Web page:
Lumbar spinal stenosis is a common cause of back pain that can also give rise to pain in the buttock, thigh or leg, particularly when walking. Several possible treatments are available, of which surgery appears to be best at restoring function and reducing pain. Surgical outcome is not ideal, and a sizeable proportion of patients do not regain good function. No accepted evidence‐based approach to postoperative care is known—a fact thathas prompted this review.
To determine whether active rehabilitation programmes following primary surgery for lumbar spinal stenosis have an impact on functional outcomes and whether such programmes are superior to 'usual postoperative care'.
We searched the following databases from their first issues to March 2013: CENTRAL (The Cochrane Library, most recent issue), the Cochrane Back Review Group Trials Register, MEDLINE, EMBASE, CINAHL and PEDro.
We considered randomised controlled trials (RCTs) that compared the effectiveness of active rehabilitation versus usual care in adults (> 18 years of age) with confirmed lumbar spinal stenosis who had undergone spinal decompressive surgery (with or without fusion) for the first time.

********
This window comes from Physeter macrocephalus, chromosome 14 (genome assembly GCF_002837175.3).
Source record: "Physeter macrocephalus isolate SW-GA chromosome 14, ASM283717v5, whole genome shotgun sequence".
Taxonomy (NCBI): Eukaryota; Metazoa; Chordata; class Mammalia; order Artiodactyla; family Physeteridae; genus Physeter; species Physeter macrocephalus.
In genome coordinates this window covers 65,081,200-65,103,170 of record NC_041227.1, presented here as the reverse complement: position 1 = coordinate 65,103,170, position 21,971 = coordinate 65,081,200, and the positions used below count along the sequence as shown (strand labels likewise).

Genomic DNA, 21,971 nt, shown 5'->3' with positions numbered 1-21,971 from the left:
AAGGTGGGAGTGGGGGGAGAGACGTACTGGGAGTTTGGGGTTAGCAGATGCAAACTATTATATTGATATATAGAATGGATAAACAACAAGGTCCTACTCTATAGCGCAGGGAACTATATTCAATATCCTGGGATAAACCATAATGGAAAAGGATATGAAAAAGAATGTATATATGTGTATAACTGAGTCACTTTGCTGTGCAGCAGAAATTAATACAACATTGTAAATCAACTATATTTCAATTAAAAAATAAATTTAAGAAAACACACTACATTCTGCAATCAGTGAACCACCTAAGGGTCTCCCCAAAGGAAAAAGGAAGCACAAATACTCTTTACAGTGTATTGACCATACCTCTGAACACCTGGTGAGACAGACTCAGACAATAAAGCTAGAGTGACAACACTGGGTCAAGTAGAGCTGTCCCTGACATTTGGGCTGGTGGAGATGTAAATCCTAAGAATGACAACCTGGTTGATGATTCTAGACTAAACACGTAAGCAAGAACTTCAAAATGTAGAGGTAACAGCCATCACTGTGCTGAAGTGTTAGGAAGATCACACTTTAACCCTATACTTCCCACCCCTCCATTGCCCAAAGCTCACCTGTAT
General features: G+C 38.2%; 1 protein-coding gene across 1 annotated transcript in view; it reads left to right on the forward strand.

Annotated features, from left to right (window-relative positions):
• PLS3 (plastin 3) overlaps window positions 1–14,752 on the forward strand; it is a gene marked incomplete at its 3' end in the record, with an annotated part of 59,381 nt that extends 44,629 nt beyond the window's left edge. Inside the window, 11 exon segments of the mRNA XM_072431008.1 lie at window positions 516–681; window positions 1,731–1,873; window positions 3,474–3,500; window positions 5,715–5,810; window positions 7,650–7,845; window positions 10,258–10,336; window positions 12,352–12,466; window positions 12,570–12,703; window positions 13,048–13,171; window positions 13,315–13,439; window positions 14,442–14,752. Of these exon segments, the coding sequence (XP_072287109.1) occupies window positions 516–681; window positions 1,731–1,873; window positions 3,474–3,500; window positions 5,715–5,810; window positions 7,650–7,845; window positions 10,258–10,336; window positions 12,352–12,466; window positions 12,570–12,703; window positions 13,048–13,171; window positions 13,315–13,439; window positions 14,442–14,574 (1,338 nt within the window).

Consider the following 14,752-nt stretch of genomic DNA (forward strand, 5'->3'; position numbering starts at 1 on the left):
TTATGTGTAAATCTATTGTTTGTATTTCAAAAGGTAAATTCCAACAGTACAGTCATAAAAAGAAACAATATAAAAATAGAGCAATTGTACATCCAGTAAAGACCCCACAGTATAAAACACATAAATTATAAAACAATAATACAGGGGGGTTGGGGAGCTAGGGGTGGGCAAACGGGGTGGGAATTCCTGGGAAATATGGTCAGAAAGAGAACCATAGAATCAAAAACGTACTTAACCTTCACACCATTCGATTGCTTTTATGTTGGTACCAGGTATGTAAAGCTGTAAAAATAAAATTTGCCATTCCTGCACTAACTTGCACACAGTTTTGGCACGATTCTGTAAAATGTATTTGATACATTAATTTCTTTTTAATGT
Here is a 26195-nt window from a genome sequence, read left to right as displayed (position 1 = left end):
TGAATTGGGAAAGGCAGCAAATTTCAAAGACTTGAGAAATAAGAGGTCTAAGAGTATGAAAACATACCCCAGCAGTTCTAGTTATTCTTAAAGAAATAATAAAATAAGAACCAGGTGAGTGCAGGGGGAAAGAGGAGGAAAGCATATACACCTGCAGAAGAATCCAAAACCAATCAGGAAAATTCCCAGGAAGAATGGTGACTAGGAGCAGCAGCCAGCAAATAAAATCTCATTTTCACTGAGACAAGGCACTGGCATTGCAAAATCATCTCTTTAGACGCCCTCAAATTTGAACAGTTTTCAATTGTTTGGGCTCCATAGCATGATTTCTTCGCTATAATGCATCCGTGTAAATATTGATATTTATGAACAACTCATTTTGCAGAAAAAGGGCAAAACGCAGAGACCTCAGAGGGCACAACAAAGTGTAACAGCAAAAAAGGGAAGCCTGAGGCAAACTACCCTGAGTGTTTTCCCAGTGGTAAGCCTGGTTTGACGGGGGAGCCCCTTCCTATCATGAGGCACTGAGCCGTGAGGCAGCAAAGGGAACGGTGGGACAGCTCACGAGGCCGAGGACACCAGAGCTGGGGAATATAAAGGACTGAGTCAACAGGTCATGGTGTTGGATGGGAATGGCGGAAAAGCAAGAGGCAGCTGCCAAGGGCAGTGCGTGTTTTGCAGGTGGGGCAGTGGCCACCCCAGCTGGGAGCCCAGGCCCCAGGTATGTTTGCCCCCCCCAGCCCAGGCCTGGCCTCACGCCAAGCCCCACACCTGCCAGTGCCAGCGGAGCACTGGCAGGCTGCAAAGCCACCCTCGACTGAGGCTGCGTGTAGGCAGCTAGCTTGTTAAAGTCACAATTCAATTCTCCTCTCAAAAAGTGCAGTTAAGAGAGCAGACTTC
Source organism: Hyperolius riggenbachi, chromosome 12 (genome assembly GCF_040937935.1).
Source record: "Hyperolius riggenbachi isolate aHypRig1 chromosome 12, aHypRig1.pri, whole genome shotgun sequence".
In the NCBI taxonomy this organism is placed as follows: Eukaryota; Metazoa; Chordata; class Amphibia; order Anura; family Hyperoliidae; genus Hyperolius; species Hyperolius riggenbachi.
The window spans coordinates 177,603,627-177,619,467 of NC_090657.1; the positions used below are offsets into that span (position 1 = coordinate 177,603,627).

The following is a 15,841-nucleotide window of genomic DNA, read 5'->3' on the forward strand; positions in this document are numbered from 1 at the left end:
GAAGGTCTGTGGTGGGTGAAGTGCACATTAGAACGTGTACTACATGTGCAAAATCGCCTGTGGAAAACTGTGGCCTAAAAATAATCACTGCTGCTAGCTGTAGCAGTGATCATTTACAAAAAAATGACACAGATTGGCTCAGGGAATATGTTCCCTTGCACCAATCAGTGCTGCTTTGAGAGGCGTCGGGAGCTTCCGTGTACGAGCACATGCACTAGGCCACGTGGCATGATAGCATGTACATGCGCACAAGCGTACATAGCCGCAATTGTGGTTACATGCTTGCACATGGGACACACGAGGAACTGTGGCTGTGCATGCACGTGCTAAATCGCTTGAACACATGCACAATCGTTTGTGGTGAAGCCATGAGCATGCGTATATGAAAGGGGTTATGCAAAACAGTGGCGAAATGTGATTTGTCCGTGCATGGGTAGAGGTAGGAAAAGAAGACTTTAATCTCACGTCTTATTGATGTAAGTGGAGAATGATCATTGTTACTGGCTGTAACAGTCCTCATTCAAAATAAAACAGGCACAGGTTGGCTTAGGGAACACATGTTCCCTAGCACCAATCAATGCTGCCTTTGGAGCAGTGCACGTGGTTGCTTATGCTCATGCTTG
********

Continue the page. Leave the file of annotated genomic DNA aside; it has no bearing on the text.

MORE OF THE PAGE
Data collection and analysis
Two review authors independently extracted data from the included trials by using a predeveloped form. We contacted authors of original trials to request additional unpublished data as required. We recorded baseline characteristics of participants, interventions, comparisons, follow‐up and outcome measures to enable assessment of clinical homogeneity. Clinical relevance was independently assessed by using the five questions recommended by the Cochrane Back Review Group (CBRG), and risk of bias within studies was determined by using CBRG criteria.